The PLV Great Unentanglement of Centurions


This is not intended as an introduction to the centurionate or legionary organisation in general, but rather as a convenient aide-memoire to sort out who was doing what to whom and with what when it came to building Hadrian’s Wall. Nevertheless, a little background detail needs to be sketched in, hopefully with the lightest of touches.

Everybody knows a legionary centurion (centurio) commanded a century (centuria) of 80 men, don’t they? That is certainly their basic function, but we also find them commanding entire auxiliary units or even detachments of units (vexillationes). Centurions were very versatile and they included within their ranks a wide range of experience.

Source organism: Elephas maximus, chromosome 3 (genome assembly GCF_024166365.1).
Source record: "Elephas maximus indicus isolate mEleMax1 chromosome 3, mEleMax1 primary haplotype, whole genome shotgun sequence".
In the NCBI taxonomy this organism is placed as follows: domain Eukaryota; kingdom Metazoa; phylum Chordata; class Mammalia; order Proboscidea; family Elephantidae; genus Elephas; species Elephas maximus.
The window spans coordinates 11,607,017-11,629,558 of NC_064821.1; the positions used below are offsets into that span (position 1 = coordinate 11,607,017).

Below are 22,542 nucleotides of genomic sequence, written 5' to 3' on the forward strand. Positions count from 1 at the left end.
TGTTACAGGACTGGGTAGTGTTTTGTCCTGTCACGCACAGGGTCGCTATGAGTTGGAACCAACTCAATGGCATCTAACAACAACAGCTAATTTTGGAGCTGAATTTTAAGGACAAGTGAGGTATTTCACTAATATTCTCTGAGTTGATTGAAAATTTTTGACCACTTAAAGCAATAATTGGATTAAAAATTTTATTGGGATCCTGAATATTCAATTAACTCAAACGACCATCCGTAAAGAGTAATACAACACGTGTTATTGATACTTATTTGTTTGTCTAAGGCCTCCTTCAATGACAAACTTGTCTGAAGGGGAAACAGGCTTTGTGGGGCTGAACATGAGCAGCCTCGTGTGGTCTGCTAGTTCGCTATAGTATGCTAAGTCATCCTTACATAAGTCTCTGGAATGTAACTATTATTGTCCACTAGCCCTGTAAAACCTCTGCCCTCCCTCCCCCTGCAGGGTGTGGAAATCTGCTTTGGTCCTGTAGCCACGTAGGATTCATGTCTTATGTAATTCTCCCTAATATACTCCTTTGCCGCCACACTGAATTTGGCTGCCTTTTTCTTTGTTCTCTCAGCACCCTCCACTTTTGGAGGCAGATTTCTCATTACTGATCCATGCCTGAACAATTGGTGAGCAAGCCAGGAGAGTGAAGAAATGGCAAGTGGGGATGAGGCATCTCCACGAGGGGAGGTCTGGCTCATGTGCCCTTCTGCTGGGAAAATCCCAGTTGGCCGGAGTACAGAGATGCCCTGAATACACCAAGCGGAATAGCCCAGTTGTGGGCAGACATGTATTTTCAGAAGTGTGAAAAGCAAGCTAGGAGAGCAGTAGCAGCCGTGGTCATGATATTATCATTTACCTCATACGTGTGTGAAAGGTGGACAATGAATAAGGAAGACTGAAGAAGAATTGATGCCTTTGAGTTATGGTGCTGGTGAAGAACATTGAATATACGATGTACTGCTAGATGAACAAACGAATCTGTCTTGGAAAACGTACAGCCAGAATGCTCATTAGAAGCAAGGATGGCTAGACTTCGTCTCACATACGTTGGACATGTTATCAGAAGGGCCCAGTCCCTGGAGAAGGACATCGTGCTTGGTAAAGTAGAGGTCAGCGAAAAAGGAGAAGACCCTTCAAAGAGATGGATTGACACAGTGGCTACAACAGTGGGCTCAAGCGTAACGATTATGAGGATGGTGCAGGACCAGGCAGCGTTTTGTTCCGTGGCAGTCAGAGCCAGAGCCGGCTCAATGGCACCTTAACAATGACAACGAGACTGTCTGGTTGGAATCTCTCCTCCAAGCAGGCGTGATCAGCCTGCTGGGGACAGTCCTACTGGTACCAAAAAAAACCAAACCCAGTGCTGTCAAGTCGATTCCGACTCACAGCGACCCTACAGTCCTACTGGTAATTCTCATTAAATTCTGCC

Forestier's impression of a centurionThe Late Roman epitomist, Flavius Vegetius Renatus (known to all who love and loathe him as just Vegetius), author (perhaps ‘compiler’ is better¹) of the De Re Militari (also known as the Epitoma Rei Militaris), had something to say about legionary structure. He tells (DRM 2.6) how a legion lined up its cohorts in two rows on the battlefield, with cohors I on the front at the right (the position of greatest honour) and so on to cohors X in the second row on the left (you get the picture, I’m sure, but just in case, I’ve drawn you a diagram; just in case you think ‘but cohors I is on the left!’, think of it from the Roman point of view).